Exploring the possible engineering solutions for an alternative to fossil fuels is an exhaustive subject that requires thorough analysis and research. Eventually, each alternative energy source is labeled by its debilitating downfall: inefficiency, cost, environmental danger, et cetera. But, algae biodiesel, formed from the oil of the algal plant material is a very promising technology on the brink of eluding these pitfalls. The science behind the process is fairly straightforward: the algae is grown through dark photosynthesis and oil is extracted from the algae through a press, which will then be converted into a usable biofuel through a chemical process known as transesterification. However, the reality of proliferating and fine-tuning such a process is understandably more complex. At face value, the benefits of using algae are astounding and definitely worth the trouble. Not only does algae biodiesel not further the alarming exponential increase in global pollution, it actually reduces it by absorbing and cutting CO2 emissions and nitrogen from waste water6. It efficiently produces ten times more fuel per gallon than any other biofuel and has been estimated by an assortment of different engineering companies to output at least 4,000 gallons per acre of land grown7. The efficiency can be valued even more when one appraises the fact that algae can be grown in any location or climate, unlike other forms of renewable energy like solar, wind, and geothermal, which depend on specific regional resources. Clearly, both the U.S. economy as well as individual citizens can benefit from the development of algae biofuel.
So why is the U.S., the second-leading consumer of energy in the world, not a leading manufacturer of algae biofuel? Due to its competitiveness as an alternative to oil, federal algae research funding was stopped for an extended period of time. Mr. Curwin, writer for CNBC notes, “The industry…needs to get Washington on its side. Currently, algael biofuels aren’t eligible for tax breaks and subsidies going to other biofuels” 8. Therefore, businesses perceive that investing in algae biodiesel is risky because there are no incentives to supplement research and development. Without incentives, algae biodiesel has not been proven on a mass production scale and suffers from high production costs. However, as recently as February of this year, there have been impressive strides to overcome the obstacles that face the implementation of algae biodiesel. The Defense Advanced Research Projects Agency has already extracted oil from algal ponds at a cost of $2 per gallon and is now on track to begin large-scale refining of the fuel for a cost of less than $3 a gallon9. Currently, the top eight firms in the U.S. that are working with algae have attracted over $350 million in capital over the past three years, and all of them have aggressive commercialization dates for their technologies within the next three years8. The strides in finalizing algae biofuel so far have been promising, but relatively gradual. Thus, maximization of algae fuel’s potential depends on incentives from the federal government and ultimately on support from its constituents.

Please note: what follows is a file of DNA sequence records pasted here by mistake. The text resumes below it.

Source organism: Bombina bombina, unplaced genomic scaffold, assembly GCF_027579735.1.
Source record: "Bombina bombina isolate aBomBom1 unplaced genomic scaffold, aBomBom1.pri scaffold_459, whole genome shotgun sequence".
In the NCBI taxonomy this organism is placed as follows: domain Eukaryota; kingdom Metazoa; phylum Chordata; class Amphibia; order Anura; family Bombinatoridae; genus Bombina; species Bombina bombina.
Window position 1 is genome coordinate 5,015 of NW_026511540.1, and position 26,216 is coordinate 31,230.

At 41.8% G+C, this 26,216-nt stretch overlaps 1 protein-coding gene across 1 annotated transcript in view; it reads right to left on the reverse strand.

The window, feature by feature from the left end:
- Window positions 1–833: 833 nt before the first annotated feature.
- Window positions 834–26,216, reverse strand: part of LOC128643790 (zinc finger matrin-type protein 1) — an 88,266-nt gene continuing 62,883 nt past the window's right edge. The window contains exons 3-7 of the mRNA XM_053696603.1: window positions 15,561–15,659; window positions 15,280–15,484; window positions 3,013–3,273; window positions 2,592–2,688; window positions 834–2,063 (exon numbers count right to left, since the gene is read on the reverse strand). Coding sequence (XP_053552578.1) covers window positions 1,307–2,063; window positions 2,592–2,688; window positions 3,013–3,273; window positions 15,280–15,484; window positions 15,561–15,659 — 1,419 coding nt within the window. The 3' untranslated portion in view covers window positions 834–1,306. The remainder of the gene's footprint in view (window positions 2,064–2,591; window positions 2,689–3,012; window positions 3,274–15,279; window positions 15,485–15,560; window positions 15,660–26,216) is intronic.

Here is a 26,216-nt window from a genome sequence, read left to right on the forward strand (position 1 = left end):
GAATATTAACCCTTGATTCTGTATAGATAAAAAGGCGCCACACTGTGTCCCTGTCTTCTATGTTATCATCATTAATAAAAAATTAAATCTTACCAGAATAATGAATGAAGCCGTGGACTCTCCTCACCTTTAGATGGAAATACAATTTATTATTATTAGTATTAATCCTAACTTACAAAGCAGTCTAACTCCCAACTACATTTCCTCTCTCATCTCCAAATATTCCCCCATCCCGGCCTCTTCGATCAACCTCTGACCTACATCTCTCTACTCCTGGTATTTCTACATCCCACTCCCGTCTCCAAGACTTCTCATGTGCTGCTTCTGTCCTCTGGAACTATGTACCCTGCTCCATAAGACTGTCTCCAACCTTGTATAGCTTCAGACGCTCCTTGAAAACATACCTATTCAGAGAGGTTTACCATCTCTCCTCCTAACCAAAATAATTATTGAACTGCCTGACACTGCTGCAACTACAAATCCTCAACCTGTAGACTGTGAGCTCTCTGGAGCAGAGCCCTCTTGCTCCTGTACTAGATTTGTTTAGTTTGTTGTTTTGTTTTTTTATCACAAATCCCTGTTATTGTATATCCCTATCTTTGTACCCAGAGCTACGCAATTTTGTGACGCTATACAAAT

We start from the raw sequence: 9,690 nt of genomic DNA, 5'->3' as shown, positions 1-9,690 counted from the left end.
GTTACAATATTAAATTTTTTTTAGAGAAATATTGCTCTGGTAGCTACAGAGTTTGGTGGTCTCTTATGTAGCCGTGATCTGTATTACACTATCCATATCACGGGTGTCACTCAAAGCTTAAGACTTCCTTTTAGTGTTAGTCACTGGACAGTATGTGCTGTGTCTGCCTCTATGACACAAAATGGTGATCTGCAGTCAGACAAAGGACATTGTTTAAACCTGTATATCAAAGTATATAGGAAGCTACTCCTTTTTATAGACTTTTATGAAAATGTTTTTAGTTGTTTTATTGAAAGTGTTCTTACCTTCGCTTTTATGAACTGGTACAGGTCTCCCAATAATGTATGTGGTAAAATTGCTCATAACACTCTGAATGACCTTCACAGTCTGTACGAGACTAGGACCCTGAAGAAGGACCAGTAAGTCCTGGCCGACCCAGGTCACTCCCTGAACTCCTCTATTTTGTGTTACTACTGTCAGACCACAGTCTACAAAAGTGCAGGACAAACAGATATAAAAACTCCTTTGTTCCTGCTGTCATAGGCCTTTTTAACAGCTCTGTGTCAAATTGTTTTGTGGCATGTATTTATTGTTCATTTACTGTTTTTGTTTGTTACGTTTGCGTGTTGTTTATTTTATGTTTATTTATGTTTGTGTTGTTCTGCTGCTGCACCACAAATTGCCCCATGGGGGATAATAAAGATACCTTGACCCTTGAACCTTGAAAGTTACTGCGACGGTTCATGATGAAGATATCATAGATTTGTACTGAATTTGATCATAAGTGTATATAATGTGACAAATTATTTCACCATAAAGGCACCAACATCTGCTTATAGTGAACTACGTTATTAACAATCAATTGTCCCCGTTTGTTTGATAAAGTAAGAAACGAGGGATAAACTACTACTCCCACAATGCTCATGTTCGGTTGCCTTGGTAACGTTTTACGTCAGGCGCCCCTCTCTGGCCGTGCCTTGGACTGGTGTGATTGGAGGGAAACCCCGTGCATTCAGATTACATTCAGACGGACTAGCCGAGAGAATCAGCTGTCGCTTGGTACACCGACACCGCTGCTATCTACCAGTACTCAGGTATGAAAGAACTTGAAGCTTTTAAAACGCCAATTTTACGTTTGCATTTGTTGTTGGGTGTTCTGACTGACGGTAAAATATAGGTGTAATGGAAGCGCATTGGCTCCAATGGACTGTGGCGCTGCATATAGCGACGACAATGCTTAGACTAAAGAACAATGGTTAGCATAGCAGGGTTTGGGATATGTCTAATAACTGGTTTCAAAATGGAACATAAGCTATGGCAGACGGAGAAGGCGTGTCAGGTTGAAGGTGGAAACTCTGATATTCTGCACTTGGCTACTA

1 World Meteorological Organization. “Top 11 Warmest Years On Record Have All Been In Last 13 Years.” ScienceDaily, 13 December 2007. Web. <http://www.sciencedaily.com/releases/2007/12/071213101419.htm>.
2 Hansen, James, Makiko Sato, and Ken Lo. “GISS Surface Temperature Analysis.” National Aeronautics and Space Administration, 30 Sept 2010. Web. <http://data.giss.nasa.gov/gistemp/>.
3 U.S. Energy Information Administration. “How Dependent Are We On Foreign Oil?” Annual Energy Outlook, December 2009. Web. <http://www.eia.doe.gov/energy_in_brief/foreign_oil_dependence.cfm>.
4Ebel, Robert E. “Economic and Security Implications of Recent Developments in World Oil Market.” Committee on Global Affairs. Washington, D.C. 24 Mar 2000.
5 “Safe, Strong, and Secure: Reducing America’s Oil Dependence.” National Resources Defenses Council, May 2007. Web. <http://www.nrdc.org/air/transportation/aoilpolicy2.asp>.
6 Starke, Linda, ed. “State of the World: Our Urban Future.” The World Watch Institute. New York: W.W. Norton & Company, 2007.
7 “Algae: The Ultimate Biofuel?” Euractive.com, 2 Apr 2010. Web.
8 Curwin, Trevor. “Algae Could Grow into a Biofuels Leader.” CNBC, 18 Apr 2010. Web. <http://www.cnbc.com/id/36385242/Algae_Could_Grow_Into_A_Biofuels_Leader>.
9 Goldenburg, Suzanne. “Algae to Solve the Pentagon’s Jet Fuel Problem.” Guardian.co.uk, 13 Feb 2010. Web. < http://www.guardian.co.uk/environment/2010/feb/13/algae-solve-pentagon-fuel-problem>.